Joseph’s family finally arrive in Egypt. There are no more dark secrets in the family. His brothers must have admitted to having sold Joseph when they explained to their father that the son he had thought had been killed was now prime minister of Egypt.
While it may not always be possible or wise to restore relationships, this does not mean that we cannot forgive. We may not be able to hug and weep with our offender, but we may want to voice our forgiveness either vocally or through a letter. And then it is time to let go of pain to the utmost degree we can. Perhaps some pain will always remain, but at least we can be on the path to healing.
Read Genesis 50:15-21. What are Joseph’s brothers worried about, and why would they be worried about it? What does this fear say about themselves?
Joseph’s brothers had been living in Egypt for seventeen years (Genesis 47:28), and yet, when Jacob died, they were afraid that Joseph would take his revenge. They realized again how much they had hurt Joseph. Joseph reassures them of his forgiveness again, now after their father’s death. This refresher was probably good for Joseph, as well as his brothers.
If the wound is deep, we will probably have to forgive many times. When memories of the wrong come to mind, we will need to go to God immediately in prayer and make the choice to forgive again.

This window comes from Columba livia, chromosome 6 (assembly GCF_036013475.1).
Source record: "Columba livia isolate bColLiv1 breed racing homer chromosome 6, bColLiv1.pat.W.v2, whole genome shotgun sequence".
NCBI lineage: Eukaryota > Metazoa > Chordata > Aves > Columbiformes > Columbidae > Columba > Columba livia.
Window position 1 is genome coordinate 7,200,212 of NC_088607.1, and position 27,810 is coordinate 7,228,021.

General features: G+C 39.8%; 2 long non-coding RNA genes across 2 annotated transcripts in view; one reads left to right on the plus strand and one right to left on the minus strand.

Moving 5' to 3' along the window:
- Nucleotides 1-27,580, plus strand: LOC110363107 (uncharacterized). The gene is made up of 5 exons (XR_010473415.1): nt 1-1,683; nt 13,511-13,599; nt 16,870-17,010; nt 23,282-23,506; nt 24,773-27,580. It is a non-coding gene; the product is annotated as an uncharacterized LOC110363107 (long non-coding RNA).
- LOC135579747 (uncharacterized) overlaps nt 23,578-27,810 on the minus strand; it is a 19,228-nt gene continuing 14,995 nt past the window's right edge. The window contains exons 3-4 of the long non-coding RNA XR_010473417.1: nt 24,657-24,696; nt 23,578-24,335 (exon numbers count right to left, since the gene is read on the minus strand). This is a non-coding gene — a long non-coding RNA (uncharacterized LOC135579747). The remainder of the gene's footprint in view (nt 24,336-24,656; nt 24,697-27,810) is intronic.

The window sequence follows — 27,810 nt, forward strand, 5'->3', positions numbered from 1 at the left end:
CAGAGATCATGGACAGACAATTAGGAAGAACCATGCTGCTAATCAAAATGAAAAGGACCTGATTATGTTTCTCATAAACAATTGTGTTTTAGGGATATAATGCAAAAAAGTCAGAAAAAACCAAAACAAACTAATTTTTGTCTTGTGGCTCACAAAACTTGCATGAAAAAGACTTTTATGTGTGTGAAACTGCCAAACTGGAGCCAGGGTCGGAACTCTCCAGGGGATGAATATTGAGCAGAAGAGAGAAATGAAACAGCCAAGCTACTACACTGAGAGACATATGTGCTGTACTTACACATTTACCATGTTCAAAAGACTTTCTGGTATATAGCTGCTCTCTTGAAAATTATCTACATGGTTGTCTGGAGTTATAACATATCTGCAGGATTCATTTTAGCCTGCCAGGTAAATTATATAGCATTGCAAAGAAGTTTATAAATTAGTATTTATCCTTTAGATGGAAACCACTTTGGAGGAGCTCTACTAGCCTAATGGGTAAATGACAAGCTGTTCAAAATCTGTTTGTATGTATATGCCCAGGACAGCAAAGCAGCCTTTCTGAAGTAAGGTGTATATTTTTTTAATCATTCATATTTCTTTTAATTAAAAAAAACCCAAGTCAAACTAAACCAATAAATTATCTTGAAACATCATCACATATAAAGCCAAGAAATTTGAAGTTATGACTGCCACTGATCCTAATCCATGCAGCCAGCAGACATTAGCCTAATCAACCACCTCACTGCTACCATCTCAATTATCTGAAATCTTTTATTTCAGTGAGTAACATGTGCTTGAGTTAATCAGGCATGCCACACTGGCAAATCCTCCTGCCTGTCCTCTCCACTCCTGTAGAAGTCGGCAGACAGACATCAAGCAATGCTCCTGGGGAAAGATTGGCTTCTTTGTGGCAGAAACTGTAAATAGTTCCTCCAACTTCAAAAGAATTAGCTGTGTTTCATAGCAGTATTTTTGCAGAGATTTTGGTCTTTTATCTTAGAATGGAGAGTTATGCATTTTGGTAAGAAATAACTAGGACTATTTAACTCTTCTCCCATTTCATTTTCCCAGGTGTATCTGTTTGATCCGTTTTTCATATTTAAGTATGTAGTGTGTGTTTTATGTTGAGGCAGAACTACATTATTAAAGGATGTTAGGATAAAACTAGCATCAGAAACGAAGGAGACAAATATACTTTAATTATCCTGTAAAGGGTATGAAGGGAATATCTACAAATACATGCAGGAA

Read Genesis 50:20. How does this verse help explain, at least partially, Joseph’s willingness to forgive his brothers’ sin against him?
Joseph firmly believed that his life was part of God’s big plan to help save the then-known world from famine, and then to help his family fulfill God’s promise to become a great nation. Knowing that God had overruled the evil plans of his brothers to bring about good helped Joseph to forgive.
|Joseph’s story had a happy ending. How do we respond when the ending to a story isn’t so happy? Or, could one argue that (long term, that is) with the end of sin and the end of the great controversy, when all issues are solved — it will be a happy ending? How might this hope help us deal with less-than-ideal endings?|